Methanol masers in NGC 253 with ALCHEMI

P. K. Humire, C. Henkel, A. Hernández-Gómez, S. Martín, J. Mangum, N. Harada, S. Muller, K. Sakamoto, K. Tanaka, Y. Yoshimura, K. Nakanishi, S. Mühle, R. Herrero-Illana, D. S. Meier, E. Caux, R. Aladro, R. Mauersberger, S. Viti, L. Colzi, V. M. RivillaM. Gorski, K. M. Menten, K. Y. Huang, S. Aalto, P. P. Van Der Werf, K. L. Emig

Research output: Contribution to journalArticlepeer-review

6 Citations (Scopus)


Context. Methanol masers of Class I (collisionally pumped) and Class II (radiatively pumped) have been studied in great detail in our Galaxy in a variety of astrophysical environments such as shocks and star-forming regions and are they are helpful to analyze the properties of the dense interstellar medium. However, the study of methanol masers in external galaxies is still in its infancy. Aims. Our main goal is to search for methanol masers in the central molecular zone (CMZ; inner 500 pc) of the nearby starburst galaxy NGC253. Methods. Covering a frequency range between 84 and 373 GHz (λ = 3.6-0.8 mm) at high angular (1."6 ∼ 27 pc) and spectral (∼8-9 km s-1) resolution with ALCHEMI (ALMA Comprehensive High-resolution Extragalactic Molecular Inventory), we have probed dierent regions across the CMZ of NGC253. In order to look for methanol maser candidates, we employed the rotation diagram method and a set of radiative transfer models. Results.We detect for the first time masers above 84 GHz in NGC253, covering an ample portion of the J-1 (J-1)0-E line series (at 84, 132, 229, and 278 GHz) and the J0 (J-1)1 A series (at 95, 146, and 198 GHz). This confirms the presence of the Class I maser line at 84 GHz, which was already reported, but now being detected in more than one location. For the J-1 (J-1)0-E line series, we observe a lack of Class I maser candidates in the central star-forming disk. Conclusions. The physical conditions for maser excitation in the J-1 (J-1)0-E line series can be weak shocks and cloud-cloud collisions as suggested by shock tracers (SiO and HNCO) in bi-symmetric shock regions located in the outskirts of the CMZ. On the other hand, the presence of photodissociation regions due to a high star-formation rate would be needed to explain the lack of Class I masers in the very central regions.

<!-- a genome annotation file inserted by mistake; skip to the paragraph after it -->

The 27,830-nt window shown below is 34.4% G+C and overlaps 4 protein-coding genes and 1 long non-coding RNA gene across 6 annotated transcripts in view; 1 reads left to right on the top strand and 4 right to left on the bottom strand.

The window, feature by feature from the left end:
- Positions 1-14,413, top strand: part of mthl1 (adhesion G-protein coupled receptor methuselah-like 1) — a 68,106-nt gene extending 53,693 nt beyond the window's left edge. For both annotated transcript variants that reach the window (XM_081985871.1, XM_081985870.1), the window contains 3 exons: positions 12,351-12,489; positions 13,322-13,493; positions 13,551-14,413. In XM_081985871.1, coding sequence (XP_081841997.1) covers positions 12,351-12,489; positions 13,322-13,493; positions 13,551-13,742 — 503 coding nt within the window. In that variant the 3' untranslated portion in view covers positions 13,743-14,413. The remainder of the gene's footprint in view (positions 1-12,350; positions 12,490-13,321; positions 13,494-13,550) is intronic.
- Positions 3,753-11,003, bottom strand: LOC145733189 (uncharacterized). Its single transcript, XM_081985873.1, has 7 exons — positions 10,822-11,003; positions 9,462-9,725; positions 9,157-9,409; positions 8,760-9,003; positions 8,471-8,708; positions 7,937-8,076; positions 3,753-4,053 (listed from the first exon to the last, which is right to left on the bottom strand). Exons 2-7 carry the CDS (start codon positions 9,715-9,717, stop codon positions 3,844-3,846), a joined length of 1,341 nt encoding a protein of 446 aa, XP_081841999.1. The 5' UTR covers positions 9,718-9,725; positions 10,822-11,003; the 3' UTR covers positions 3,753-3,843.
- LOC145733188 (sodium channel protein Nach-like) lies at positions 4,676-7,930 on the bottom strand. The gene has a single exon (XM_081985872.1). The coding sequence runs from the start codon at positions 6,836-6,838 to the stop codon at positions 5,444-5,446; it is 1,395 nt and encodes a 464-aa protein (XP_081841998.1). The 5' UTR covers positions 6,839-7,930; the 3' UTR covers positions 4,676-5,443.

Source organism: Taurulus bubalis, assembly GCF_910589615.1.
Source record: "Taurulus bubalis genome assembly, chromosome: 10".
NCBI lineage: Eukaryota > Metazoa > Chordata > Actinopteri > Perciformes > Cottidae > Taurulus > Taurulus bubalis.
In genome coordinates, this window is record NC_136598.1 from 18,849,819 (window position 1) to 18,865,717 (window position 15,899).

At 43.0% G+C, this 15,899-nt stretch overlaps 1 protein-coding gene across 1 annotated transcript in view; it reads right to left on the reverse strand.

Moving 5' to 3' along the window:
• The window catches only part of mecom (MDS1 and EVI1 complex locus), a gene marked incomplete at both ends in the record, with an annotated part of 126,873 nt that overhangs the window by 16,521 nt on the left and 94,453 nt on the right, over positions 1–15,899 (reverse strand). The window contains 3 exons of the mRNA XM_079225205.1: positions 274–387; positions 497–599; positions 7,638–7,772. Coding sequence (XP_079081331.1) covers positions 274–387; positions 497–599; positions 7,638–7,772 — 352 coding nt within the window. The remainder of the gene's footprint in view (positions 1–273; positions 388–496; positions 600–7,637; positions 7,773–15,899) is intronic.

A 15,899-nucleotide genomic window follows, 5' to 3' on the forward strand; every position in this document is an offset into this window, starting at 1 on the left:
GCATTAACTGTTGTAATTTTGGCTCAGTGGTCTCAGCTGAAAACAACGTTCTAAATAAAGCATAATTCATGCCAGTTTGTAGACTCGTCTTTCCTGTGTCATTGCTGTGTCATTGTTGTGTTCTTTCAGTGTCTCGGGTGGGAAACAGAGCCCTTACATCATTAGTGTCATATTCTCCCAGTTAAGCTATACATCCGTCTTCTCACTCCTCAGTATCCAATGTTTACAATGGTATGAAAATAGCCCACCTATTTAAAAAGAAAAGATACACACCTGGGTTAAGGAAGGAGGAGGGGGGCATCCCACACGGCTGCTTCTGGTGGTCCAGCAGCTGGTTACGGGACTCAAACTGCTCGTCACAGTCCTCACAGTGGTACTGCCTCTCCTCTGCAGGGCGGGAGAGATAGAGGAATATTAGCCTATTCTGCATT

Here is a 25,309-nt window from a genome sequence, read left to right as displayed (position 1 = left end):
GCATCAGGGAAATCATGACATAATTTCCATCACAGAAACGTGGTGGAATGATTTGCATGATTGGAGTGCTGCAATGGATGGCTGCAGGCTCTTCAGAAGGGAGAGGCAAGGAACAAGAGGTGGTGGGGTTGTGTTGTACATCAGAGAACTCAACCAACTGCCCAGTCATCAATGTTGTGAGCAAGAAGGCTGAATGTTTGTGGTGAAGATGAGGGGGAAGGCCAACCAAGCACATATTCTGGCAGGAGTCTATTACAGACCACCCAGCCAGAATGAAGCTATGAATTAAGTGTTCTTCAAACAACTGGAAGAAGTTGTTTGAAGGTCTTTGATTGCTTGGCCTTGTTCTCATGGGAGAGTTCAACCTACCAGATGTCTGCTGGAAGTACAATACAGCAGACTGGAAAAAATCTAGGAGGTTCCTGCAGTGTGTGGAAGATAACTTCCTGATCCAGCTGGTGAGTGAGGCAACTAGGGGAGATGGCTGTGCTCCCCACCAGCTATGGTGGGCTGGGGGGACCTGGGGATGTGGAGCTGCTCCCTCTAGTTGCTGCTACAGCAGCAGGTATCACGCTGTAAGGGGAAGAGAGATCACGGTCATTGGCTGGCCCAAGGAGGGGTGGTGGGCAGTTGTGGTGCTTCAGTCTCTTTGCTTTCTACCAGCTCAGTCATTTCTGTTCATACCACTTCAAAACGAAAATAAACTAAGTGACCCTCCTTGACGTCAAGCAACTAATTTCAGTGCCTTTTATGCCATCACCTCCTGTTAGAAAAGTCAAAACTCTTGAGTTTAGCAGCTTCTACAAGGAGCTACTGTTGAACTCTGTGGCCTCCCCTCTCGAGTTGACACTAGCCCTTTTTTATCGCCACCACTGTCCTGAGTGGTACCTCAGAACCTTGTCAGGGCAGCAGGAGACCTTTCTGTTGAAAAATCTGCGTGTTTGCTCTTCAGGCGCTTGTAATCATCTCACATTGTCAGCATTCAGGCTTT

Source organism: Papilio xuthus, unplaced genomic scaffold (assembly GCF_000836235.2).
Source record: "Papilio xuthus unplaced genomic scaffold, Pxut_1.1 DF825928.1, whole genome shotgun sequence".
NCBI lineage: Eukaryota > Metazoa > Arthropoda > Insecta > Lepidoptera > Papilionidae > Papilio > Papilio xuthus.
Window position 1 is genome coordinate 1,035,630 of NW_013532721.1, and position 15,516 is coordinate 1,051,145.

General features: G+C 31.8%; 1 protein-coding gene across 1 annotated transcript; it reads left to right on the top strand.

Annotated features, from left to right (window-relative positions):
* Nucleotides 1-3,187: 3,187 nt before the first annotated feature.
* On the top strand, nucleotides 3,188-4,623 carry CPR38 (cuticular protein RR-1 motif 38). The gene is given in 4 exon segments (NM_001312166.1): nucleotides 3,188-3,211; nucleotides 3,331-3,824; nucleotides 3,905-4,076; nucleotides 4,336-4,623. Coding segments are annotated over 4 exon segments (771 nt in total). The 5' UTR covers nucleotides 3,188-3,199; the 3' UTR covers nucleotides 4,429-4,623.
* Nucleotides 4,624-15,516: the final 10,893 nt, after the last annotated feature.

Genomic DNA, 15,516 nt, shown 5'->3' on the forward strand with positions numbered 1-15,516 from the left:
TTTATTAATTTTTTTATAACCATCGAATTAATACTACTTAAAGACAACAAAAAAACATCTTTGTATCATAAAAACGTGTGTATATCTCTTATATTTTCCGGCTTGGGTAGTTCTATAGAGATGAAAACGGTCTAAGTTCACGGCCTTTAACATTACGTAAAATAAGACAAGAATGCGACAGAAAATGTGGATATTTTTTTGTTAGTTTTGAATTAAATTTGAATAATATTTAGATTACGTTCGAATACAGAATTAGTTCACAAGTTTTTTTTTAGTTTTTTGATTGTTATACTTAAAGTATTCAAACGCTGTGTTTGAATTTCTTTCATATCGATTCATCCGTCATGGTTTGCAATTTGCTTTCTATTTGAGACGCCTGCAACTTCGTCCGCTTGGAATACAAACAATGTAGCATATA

Original languageEnglish
Article numberA33
JournalAstronomy and Astrophysics
Publication statusPublished - 2022 Jul 1


  • Galaxies: Spiral
  • Galaxies: Starburst
  • Masers
  • Radio lines: Galaxies
  • Submillimeter: Galaxies

ASJC Scopus subject areas

  • Astronomy and Astrophysics
  • Space and Planetary Science


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